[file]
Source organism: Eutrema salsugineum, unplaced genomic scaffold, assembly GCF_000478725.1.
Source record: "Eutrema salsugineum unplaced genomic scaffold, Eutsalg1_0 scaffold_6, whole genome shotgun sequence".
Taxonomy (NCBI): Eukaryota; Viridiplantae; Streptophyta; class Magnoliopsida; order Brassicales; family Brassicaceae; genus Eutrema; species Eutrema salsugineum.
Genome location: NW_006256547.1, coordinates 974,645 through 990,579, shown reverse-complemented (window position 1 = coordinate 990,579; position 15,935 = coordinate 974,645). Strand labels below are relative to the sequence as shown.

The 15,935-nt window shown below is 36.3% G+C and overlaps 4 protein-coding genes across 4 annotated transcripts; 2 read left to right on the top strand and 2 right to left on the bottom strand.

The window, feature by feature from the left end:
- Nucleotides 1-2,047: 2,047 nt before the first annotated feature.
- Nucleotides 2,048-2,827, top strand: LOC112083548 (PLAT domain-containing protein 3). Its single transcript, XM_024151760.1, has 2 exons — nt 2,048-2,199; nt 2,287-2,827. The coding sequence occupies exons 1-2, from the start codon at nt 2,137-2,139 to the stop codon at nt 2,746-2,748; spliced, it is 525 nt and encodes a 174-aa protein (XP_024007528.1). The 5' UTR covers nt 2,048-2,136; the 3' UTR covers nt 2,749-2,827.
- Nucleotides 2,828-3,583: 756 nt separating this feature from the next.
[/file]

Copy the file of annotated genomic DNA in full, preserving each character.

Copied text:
Source organism: Eutrema salsugineum, unplaced genomic scaffold, assembly GCF_000478725.1.
Source record: "Eutrema salsugineum unplaced genomic scaffold, Eutsalg1_0 scaffold_6, whole genome shotgun sequence".
Taxonomy (NCBI): Eukaryota; Viridiplantae; Streptophyta; class Magnoliopsida; order Brassicales; family Brassicaceae; genus Eutrema; species Eutrema salsugineum.
Genome location: NW_006256547.1, coordinates 974,645 through 990,579, shown reverse-complemented (window position 1 = coordinate 990,579; position 15,935 = coordinate 974,645). Strand labels below are relative to the sequence as shown.

The 15,935-nt window shown below is 36.3% G+C and overlaps 4 protein-coding genes across 4 annotated transcripts; 2 read left to right on the top strand and 2 right to left on the bottom strand.

The window, feature by feature from the left end:
- Nucleotides 1-2,047: 2,047 nt before the first annotated feature.
- Nucleotides 2,048-2,827, top strand: LOC112083548 (PLAT domain-containing protein 3). Its single transcript, XM_024151760.1, has 2 exons — nt 2,048-2,199; nt 2,287-2,827. The coding sequence occupies exons 1-2, from the start codon at nt 2,137-2,139 to the stop codon at nt 2,746-2,748; spliced, it is 525 nt and encodes a 174-aa protein (XP_024007528.1). The 5' UTR covers nt 2,048-2,136; the 3' UTR covers nt 2,749-2,827.
- Nucleotides 2,828-3,583: 756 nt separating this feature from the next.